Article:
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Bacteria iconBacteria
Pique Their Interest
Watch the Understanding: Bacteria video for more information.

Did You Know?

No matter where you go on this planet, you'll find bacteria. In the billions of years bacteria have lived on Earth, these tiny survivors have evolved and adapted to every environment. You?ll find bacteria in icy regions, deserts, and rain forests?even places without air. Some live in the extreme environments of active volcanoes and hydrothermal vents on the ocean floor. Bacteria also live in the human body. In fact, the average healthy person is home to a stunning 100 trillion bacteria.

While some bacteria can move on their own, others must be carried from one place to another. Some bacteria rely on ocean tides, rushing rivers, and other moving bodies of water. The bacterium that causes tuberculosis and others travel on currents of air when an infected person coughs, sneezes, or laughs. Bacteria even hitch rides on animals and use magnetism to point themselves in the right direction.

The first antibiotic grew out of a lab mistake. In 1928 British chemist Alexander Fleming found bacteria growing in petri dishes that he forgotten about. Because the dishes were covered with mold and probably contaminated by other microbes, he decided to throw them away?until he saw something peculiar. No bacteria grew wherever mold existed. Fleming soon concluded that the penicillin mold in the dishes had killed the bacteria. Today we use penicillin as a medicine because it kills many kinds of pathogenic bacteria.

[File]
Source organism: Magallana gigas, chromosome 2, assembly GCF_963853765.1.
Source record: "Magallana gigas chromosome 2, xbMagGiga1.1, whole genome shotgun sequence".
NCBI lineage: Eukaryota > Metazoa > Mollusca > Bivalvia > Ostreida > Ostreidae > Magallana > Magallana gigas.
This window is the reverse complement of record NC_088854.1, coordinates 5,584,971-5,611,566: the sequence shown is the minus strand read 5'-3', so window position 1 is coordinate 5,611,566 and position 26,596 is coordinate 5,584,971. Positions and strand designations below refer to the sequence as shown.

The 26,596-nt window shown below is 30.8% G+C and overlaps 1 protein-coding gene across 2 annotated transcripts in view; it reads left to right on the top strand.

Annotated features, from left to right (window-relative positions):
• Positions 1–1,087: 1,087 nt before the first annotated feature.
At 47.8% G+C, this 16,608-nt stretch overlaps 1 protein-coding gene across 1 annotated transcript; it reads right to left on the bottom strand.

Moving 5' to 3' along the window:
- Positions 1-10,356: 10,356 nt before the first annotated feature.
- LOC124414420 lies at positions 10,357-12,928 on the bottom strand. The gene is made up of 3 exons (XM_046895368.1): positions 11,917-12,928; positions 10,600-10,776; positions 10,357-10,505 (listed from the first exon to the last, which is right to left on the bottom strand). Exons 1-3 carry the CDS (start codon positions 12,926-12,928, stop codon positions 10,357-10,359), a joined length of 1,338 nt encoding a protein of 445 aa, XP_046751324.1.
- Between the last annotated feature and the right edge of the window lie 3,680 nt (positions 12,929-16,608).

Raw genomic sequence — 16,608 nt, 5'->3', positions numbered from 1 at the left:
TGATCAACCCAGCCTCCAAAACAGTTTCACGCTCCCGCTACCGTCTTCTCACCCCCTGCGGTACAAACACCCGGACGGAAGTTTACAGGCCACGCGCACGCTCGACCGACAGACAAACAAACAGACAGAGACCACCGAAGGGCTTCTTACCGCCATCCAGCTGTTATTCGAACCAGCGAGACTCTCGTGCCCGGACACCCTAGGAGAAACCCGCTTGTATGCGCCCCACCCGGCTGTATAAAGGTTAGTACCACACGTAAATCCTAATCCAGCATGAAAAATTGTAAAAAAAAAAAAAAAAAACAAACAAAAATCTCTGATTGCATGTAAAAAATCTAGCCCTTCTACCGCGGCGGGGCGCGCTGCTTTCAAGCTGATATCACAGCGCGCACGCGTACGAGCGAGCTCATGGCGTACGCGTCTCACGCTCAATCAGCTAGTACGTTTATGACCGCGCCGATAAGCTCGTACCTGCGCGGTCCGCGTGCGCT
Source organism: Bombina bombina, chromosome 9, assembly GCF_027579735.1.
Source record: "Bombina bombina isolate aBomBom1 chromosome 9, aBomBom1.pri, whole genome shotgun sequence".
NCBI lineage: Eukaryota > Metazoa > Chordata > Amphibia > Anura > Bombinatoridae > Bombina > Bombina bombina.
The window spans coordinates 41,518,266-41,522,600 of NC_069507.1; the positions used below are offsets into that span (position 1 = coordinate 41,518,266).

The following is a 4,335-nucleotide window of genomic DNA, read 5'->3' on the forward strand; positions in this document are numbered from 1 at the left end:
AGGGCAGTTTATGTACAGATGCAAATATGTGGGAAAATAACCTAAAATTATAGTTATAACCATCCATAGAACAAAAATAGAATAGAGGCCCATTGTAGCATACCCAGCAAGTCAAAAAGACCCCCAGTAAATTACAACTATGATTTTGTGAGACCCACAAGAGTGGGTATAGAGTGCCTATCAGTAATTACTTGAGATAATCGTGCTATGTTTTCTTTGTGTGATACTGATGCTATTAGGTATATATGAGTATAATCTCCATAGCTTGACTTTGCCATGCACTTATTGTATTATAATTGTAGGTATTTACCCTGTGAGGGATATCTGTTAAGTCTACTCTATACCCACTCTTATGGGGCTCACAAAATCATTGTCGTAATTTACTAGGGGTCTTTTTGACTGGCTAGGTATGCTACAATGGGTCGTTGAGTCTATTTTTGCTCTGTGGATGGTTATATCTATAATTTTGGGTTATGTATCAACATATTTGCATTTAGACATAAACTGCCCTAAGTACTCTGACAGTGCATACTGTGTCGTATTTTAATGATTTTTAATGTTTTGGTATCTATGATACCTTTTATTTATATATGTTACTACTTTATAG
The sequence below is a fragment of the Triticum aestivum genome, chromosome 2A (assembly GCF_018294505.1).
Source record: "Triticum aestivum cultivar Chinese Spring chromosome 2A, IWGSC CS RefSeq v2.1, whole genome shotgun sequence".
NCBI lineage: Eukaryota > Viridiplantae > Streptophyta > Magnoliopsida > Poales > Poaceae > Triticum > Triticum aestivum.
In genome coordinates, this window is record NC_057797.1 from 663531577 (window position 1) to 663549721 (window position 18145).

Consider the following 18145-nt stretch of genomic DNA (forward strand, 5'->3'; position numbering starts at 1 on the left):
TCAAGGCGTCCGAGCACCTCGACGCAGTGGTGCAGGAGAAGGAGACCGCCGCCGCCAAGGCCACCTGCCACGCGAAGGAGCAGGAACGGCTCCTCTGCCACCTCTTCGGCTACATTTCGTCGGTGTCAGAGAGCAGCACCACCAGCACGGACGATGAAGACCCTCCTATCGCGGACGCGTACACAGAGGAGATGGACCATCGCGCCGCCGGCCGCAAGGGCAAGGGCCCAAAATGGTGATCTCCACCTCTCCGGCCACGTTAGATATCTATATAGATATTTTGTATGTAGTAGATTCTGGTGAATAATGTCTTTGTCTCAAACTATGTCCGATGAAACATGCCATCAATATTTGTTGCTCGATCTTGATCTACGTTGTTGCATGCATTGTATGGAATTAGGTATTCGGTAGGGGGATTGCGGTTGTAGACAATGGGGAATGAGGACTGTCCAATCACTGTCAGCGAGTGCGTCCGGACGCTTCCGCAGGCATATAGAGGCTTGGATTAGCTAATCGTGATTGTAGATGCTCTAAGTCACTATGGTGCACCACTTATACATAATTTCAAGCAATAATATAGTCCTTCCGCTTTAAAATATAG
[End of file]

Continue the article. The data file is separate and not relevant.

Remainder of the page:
To replenish the soil, farmers introduce bacteria by growing peanuts. Legumes, a group of plants that includes peanuts, peas, and beans, have nodules, or bumps, in their roots. Caused by the Rhizobium bacteria, the nodules absorb nitrogen from the soil. They convert it to nitrate and create an essential nutrient that plants can use. This process works so well that farmers often plant legumes in fields every few years to renew nitrogen-depleted soil where other crops have been grown.